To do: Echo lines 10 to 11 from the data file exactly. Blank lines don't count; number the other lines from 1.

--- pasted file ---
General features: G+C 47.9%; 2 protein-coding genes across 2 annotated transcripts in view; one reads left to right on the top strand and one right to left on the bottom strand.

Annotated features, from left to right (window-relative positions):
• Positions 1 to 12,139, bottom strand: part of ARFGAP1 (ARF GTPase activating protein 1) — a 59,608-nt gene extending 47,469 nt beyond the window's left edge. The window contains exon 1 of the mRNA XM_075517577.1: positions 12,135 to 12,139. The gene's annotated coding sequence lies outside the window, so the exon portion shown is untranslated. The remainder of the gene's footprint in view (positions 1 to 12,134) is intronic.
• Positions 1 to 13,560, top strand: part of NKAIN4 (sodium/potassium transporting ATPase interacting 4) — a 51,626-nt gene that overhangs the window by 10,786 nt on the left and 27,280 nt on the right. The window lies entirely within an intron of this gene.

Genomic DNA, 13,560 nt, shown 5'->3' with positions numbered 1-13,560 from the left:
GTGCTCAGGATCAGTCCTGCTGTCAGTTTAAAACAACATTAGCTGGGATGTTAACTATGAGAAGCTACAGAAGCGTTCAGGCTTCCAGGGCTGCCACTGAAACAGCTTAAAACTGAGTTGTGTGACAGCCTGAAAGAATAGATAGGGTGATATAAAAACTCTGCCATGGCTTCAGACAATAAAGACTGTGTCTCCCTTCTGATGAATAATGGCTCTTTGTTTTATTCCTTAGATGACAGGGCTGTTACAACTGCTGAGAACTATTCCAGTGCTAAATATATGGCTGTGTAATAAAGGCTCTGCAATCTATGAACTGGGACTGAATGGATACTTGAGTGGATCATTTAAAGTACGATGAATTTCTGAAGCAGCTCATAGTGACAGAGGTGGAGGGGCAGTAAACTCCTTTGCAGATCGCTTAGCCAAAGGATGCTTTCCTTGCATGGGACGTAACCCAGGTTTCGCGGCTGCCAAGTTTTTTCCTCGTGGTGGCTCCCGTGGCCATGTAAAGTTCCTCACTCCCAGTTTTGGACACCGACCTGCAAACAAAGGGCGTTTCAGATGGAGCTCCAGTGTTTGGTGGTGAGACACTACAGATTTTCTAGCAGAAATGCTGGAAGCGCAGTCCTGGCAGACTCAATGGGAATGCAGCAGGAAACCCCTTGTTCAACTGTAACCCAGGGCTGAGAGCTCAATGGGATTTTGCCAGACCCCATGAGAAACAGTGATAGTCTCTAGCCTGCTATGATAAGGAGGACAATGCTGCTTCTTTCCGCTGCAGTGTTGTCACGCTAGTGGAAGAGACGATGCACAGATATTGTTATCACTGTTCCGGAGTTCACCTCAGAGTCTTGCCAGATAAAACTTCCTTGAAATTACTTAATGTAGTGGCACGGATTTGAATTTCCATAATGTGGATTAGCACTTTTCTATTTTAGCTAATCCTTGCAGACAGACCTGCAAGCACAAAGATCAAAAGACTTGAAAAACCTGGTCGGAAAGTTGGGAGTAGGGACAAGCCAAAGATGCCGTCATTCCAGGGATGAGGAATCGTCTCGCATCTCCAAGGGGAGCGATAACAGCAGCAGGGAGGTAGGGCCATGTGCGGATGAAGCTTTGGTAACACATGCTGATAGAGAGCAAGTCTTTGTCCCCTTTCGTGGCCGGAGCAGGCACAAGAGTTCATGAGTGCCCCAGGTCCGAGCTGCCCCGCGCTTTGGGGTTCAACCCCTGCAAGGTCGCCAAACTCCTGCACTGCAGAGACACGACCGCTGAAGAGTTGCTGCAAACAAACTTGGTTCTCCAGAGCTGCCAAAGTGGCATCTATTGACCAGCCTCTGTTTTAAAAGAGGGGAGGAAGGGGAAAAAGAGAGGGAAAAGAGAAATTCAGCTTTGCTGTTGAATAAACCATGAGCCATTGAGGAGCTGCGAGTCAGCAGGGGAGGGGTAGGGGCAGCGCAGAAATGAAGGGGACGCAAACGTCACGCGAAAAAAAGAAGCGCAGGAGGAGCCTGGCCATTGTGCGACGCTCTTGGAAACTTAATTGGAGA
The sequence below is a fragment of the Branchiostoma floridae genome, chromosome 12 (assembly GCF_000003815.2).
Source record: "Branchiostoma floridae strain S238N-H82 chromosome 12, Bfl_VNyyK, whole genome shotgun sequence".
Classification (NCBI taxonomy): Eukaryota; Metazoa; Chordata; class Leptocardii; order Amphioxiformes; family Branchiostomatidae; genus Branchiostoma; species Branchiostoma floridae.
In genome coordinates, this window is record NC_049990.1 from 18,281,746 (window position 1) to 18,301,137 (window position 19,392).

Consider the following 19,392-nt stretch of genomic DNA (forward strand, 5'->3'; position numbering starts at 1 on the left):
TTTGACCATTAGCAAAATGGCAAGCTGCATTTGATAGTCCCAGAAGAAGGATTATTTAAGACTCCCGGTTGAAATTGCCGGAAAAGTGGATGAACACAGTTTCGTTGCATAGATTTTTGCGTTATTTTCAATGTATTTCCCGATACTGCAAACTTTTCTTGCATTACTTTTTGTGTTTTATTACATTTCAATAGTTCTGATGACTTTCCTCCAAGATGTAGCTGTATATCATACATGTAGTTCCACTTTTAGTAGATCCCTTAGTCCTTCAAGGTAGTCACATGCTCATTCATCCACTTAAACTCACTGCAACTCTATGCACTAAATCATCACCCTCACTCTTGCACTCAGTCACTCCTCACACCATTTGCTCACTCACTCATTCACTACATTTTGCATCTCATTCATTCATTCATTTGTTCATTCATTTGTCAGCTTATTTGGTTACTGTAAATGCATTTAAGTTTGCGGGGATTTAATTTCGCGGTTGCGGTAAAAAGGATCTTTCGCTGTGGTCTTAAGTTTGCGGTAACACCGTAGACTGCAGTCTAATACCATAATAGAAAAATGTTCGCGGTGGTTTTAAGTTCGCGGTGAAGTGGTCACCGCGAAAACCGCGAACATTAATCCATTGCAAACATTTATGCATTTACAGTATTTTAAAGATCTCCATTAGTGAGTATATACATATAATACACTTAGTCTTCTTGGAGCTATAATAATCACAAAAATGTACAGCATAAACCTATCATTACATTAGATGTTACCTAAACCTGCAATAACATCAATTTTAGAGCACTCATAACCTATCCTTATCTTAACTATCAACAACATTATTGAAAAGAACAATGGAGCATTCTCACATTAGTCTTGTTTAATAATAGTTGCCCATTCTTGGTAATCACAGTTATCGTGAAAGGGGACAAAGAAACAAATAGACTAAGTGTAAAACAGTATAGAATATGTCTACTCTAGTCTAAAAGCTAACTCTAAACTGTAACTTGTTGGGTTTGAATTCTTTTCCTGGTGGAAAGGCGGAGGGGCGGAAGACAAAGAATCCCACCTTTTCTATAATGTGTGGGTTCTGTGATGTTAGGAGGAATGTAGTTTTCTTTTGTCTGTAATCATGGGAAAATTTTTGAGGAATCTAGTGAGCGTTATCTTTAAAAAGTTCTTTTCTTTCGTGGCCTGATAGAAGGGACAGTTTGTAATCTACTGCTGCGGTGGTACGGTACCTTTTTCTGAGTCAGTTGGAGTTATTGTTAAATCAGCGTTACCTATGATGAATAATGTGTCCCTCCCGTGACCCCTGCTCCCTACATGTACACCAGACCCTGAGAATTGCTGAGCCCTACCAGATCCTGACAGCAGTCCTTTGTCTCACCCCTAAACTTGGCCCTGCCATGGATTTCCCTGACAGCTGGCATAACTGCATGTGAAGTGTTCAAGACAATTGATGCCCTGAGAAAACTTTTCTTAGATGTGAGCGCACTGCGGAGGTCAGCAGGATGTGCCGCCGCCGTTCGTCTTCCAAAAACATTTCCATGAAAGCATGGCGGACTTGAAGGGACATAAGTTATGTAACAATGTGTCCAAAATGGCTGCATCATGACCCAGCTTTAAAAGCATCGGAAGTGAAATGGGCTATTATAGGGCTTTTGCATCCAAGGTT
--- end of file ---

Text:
In genome coordinates, this window is record NC_049990.1 from 18,281,746 (window position 1) to 18,301,137 (window position 19,392).

Consider the following 19,392-nt stretch of genomic DNA (forward strand, 5'->3'; position numbering starts at 1 on the left):